Milling is commonly deployed in many industrial sectors for intended particle size reduction. In this project, we aim to develop a robust methodology to link material grindability with particle dynamics in a mill in order to provide an innovative step--change in mill fingerprinting and optimization. This involves characterizing the stressing events that prevail in a milling operation and establishing material grindability in the context of the stressing events. The material grindability will require a detailed study of the fundamental fracture and breakage mechanisms of individual particles under different loading regimes, and how they relate to the mechanical properties and the final size distribution. This will provide the fundamental scientific basis for developing appropriate grindability tests capable of analyzing particle breakage subjected to particle impact, compression, shear and abrasion etc. pertaining to a milling process, which in turn will provide the basis for an improved particle breakage model calibrated against defined grindability.
The centrifugal impact pin mill has been selected as the first mill to be studied for this project, in collaboration with Hosokawa Micron Ltd. The work performed in Year 3 of the project is summarized as below.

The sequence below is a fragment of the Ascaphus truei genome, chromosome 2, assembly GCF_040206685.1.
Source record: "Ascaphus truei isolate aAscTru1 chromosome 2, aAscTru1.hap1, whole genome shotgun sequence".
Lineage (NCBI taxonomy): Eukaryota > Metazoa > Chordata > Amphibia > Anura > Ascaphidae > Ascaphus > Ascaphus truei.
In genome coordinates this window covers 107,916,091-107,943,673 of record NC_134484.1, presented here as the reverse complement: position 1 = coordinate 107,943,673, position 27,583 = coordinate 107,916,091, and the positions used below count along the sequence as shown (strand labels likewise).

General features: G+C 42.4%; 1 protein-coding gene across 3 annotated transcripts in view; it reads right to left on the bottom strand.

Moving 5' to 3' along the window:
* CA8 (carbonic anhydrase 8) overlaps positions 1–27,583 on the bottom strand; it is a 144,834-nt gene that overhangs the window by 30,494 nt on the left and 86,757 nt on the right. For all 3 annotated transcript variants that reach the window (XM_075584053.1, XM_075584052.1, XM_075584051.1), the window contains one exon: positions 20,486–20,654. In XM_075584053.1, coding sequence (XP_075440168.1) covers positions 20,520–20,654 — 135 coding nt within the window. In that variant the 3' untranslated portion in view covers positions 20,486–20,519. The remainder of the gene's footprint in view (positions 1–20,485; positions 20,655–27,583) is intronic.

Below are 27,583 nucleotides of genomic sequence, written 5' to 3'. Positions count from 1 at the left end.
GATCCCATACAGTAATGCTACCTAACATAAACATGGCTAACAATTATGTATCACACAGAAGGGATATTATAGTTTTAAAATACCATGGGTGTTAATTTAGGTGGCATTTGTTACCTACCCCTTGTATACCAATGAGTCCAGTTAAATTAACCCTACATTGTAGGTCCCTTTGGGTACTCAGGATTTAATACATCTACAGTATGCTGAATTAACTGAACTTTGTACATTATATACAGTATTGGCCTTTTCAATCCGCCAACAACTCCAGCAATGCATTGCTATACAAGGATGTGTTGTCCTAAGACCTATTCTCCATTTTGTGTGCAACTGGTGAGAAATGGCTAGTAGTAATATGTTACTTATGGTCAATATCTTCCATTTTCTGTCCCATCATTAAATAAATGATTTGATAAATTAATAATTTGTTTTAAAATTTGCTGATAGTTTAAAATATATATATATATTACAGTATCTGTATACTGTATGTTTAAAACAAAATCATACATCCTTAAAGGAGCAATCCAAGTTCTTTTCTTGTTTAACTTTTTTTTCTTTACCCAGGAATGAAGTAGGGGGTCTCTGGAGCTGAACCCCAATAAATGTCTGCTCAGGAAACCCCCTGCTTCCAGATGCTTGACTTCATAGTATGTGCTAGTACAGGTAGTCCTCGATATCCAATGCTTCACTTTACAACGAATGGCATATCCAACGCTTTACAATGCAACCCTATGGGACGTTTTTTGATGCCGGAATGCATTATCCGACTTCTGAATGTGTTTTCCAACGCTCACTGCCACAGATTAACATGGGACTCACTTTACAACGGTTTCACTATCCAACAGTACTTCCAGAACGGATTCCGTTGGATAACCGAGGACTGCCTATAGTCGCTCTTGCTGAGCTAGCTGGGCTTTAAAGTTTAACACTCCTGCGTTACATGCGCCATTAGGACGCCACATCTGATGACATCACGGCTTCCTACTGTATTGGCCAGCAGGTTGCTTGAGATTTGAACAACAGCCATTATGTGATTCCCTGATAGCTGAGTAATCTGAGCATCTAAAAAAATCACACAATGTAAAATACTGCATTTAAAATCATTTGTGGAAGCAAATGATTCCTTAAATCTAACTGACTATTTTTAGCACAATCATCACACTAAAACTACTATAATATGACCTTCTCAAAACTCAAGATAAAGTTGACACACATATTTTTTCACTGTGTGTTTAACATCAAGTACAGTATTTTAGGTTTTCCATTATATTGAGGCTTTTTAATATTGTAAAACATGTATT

UPZ100 pin mill experiments were conducted with the effect of rotary speed and feed rate examined. Conceptual design of instrumented pin was trialed in laboratory and its mechanical response was explored in both static and dynamic loading. An inverse analysis scheme has been developed and validated for determining force and angles from strain measurement on an instrumented steel pin. With the finding of the significance of tangential component of impact velocity, a new breakage model was proposed based on a mechanistic approach assuming that lateral crack accounts for the chipping mechanism. The new model was then assessed and compared with other breakage models which demonstrates that the new model is superior in predicting both normal and oblique impact regimes for the range of velocities studied. DEM simulations of single particle breakage were conducted to study the damage ratio arising from the velocity regimes pertaining to an impact mill. A recently developed new DEM bond contact model  was utilized considering axial, shear and bending behaviour of bond. 2
The breakage pattern of chipping and fragmentation under low and high impact velocity was successfully reproduced in DEM.